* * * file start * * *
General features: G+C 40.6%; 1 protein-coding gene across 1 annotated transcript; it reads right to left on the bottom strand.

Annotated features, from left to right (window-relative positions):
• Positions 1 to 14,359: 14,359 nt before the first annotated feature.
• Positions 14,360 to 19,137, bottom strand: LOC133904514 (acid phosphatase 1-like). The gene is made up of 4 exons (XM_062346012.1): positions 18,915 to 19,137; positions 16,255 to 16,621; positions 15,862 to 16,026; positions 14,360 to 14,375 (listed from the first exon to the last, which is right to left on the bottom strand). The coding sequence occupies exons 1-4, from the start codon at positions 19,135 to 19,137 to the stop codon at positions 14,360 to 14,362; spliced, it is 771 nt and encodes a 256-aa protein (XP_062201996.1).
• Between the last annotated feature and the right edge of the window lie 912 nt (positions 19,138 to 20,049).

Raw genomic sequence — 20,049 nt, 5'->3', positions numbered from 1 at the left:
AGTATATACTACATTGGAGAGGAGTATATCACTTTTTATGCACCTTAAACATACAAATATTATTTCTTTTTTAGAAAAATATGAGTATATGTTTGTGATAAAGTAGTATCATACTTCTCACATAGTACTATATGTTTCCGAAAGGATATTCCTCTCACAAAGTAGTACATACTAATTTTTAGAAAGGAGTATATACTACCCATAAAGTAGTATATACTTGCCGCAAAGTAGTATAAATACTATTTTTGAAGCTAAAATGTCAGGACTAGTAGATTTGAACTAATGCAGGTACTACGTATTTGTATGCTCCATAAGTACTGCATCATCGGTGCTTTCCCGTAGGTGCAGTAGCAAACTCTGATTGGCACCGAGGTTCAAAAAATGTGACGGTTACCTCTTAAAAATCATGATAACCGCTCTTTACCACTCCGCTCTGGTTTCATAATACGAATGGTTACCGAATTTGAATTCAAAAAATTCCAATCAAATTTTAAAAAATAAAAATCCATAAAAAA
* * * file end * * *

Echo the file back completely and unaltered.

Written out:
General features: G+C 40.6%; 1 protein-coding gene across 1 annotated transcript; it reads right to left on the bottom strand.

Annotated features, from left to right (window-relative positions):
• Positions 1 to 14,359: 14,359 nt before the first annotated feature.
• Positions 14,360 to 19,137, bottom strand: LOC133904514 (acid phosphatase 1-like). The gene is made up of 4 exons (XM_062346012.1): positions 18,915 to 19,137; positions 16,255 to 16,621; positions 15,862 to 16,026; positions 14,360 to 14,375 (listed from the first exon to the last, which is right to left on the bottom strand). The coding sequence occupies exons 1-4, from the start codon at positions 19,135 to 19,137 to the stop codon at positions 14,360 to 14,362; spliced, it is 771 nt and encodes a 256-aa protein (XP_062201996.1).
• Between the last annotated feature and the right edge of the window lie 912 nt (positions 19,138 to 20,049).

Raw genomic sequence — 20,049 nt, 5'->3', positions numbered from 1 at the left:
AGTATATACTACATTGGAGAGGAGTATATCACTTTTTATGCACCTTAAACATACAAATATTATTTCTTTTTTAGAAAAATATGAGTATATGTTTGTGATAAAGTAGTATCATACTTCTCACATAGTACTATATGTTTCCGAAAGGATATTCCTCTCACAAAGTAGTACATACTAATTTTTAGAAAGGAGTATATACTACCCATAAAGTAGTATATACTTGCCGCAAAGTAGTATAAATACTATTTTTGAAGCTAAAATGTCAGGACTAGTAGATTTGAACTAATGCAGGTACTACGTATTTGTATGCTCCATAAGTACTGCATCATCGGTGCTTTCCCGTAGGTGCAGTAGCAAACTCTGATTGGCACCGAGGTTCAAAAAATGTGACGGTTACCTCTTAAAAATCATGATAACCGCTCTTTACCACTCCGCTCTGGTTTCATAATACGAATGGTTACCGAATTTGAATTCAAAAAATTCCAATCAAATTTTAAAAAATAAAAATCCATAAAAAA